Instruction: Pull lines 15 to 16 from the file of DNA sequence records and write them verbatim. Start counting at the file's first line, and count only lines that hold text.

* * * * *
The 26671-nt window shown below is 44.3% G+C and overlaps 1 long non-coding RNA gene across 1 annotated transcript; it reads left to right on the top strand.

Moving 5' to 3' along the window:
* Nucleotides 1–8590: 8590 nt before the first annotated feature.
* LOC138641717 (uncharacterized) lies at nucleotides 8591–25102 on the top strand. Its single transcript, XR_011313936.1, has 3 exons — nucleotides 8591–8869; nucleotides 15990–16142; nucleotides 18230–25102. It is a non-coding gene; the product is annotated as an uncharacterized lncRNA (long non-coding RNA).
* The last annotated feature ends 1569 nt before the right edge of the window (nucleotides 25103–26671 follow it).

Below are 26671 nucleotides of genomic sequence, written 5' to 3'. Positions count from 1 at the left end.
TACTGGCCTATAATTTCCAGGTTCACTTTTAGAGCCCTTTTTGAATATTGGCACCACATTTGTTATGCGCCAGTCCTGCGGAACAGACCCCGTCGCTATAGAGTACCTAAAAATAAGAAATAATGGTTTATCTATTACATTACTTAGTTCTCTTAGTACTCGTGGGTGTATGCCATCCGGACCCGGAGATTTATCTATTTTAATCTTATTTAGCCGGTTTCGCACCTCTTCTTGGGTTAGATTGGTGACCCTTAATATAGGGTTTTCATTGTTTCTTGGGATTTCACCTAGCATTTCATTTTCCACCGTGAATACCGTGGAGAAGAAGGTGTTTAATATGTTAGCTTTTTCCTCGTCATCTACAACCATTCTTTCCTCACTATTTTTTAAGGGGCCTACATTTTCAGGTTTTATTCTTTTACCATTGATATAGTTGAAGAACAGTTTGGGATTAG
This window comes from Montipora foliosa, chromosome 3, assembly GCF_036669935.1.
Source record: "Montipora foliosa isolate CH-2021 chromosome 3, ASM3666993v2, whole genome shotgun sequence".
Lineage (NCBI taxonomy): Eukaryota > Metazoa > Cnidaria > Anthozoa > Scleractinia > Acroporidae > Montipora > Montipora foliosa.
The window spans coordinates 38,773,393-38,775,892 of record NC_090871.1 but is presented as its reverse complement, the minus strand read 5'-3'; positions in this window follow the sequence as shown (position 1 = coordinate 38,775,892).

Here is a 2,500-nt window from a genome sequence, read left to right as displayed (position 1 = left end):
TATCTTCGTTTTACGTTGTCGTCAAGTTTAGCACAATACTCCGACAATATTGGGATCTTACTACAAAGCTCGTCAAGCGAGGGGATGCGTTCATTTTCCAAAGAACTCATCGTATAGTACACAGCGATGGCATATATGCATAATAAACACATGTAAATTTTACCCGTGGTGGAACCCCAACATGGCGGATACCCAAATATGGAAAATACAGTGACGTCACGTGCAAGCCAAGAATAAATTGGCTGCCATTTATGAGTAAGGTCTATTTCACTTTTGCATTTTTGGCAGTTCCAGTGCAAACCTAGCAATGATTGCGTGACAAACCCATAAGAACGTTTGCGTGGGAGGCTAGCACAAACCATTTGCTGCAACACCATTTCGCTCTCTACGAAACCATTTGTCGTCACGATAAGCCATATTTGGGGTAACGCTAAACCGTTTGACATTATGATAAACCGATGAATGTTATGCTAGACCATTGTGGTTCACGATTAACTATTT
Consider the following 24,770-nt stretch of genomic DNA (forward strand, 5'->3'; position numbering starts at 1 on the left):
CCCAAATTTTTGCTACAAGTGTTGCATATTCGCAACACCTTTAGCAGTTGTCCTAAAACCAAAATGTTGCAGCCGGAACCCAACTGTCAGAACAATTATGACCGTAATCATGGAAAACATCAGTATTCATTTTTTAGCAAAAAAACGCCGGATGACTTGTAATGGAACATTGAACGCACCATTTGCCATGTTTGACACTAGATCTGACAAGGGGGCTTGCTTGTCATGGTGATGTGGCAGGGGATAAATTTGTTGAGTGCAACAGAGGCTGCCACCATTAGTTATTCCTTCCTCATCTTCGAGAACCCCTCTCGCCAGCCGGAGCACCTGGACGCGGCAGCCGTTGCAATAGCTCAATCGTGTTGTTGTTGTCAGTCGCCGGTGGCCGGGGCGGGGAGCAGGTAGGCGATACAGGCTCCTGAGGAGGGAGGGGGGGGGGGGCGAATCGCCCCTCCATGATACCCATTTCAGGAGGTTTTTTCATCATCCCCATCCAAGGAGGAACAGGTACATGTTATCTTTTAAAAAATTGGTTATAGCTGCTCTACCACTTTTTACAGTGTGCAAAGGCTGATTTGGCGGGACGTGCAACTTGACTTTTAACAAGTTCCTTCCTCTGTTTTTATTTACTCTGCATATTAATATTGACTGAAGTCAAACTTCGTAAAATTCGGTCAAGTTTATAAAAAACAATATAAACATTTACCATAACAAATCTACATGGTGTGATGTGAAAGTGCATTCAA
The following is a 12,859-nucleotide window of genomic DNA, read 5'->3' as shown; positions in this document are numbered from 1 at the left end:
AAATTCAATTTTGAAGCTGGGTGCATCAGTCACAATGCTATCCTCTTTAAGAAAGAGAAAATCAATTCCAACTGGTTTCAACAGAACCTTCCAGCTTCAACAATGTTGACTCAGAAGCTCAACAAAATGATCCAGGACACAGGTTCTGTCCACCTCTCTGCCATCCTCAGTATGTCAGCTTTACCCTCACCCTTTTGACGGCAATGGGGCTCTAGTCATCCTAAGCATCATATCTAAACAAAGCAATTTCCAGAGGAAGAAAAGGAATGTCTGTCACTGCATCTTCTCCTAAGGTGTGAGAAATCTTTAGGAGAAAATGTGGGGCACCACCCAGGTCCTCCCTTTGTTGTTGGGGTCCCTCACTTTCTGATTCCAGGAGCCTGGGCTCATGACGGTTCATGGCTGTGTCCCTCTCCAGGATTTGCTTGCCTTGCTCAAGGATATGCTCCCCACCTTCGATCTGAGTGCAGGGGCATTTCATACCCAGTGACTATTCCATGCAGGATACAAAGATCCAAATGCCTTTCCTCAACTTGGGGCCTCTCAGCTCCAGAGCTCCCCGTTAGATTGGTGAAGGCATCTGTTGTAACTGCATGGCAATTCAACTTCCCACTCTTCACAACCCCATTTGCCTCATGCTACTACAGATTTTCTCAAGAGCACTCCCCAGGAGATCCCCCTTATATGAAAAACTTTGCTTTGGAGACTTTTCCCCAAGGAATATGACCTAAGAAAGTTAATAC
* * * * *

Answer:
CCCAAATTTTTGCTACAAGTGTTGCATATTCGCAACACCTTTAGCAGTTGTCCTAAAACCAAAATGTTGCAGCCGGAACCCAACTGTCAGAACAATTATGACCGTAATCATGGAAAACATCAGTATTCATTTTTTAGCAAAAAAACGCCGGATGACTTGTAATGGAACATTGAACGCACCATTTGCCATGTTTGACACTAGATCTGACAAGGGGGCTTGCTTGTCATGGTGATGTGGCAGGGGATAAATTTGTTGAGTGCAACAGAGGCTGCCACCATTAGTTATTCCTTCCTCATCTTCGAGAACCCCTCTCGCCAGCCGGAGCACCTGGACGCGGCAGCCGTTGCAATAGCTCAATCGTGTTGTTGTTGTCAGTCGCCGGTGGCCGGGGCGGGGAGCAGGTAGGCGATACAGGCTCCTGAGGAGGGAGGGGGGGGGGGGCGAATCGCCCCTCCATGATACCCATTTCAGGAGGTTTTTTCATCATCCCCATCCAAGGAGGAACAGGTACATGTTATCTTTTAAAAAATTGGTTATAGCTGCTCTACCACTTTTTACAGTGTGCAAAGGCTGATTTGGCGGGACGTGCAACTTGACTTTTAACAAGTTCCTTCCTCTGTTTTTATTTACTCTGCATATTAATATTGACTGAAGTCAAACTTCGTAAAATTCGGTCAAGTTTATAAAAAACAATATAAACATTTACCATAACAAATCTACATGGTGTGATGTGAAAGTGCATTCAA
The following is a 12,859-nucleotide window of genomic DNA, read 5'->3' as shown; positions in this document are numbered from 1 at the left end: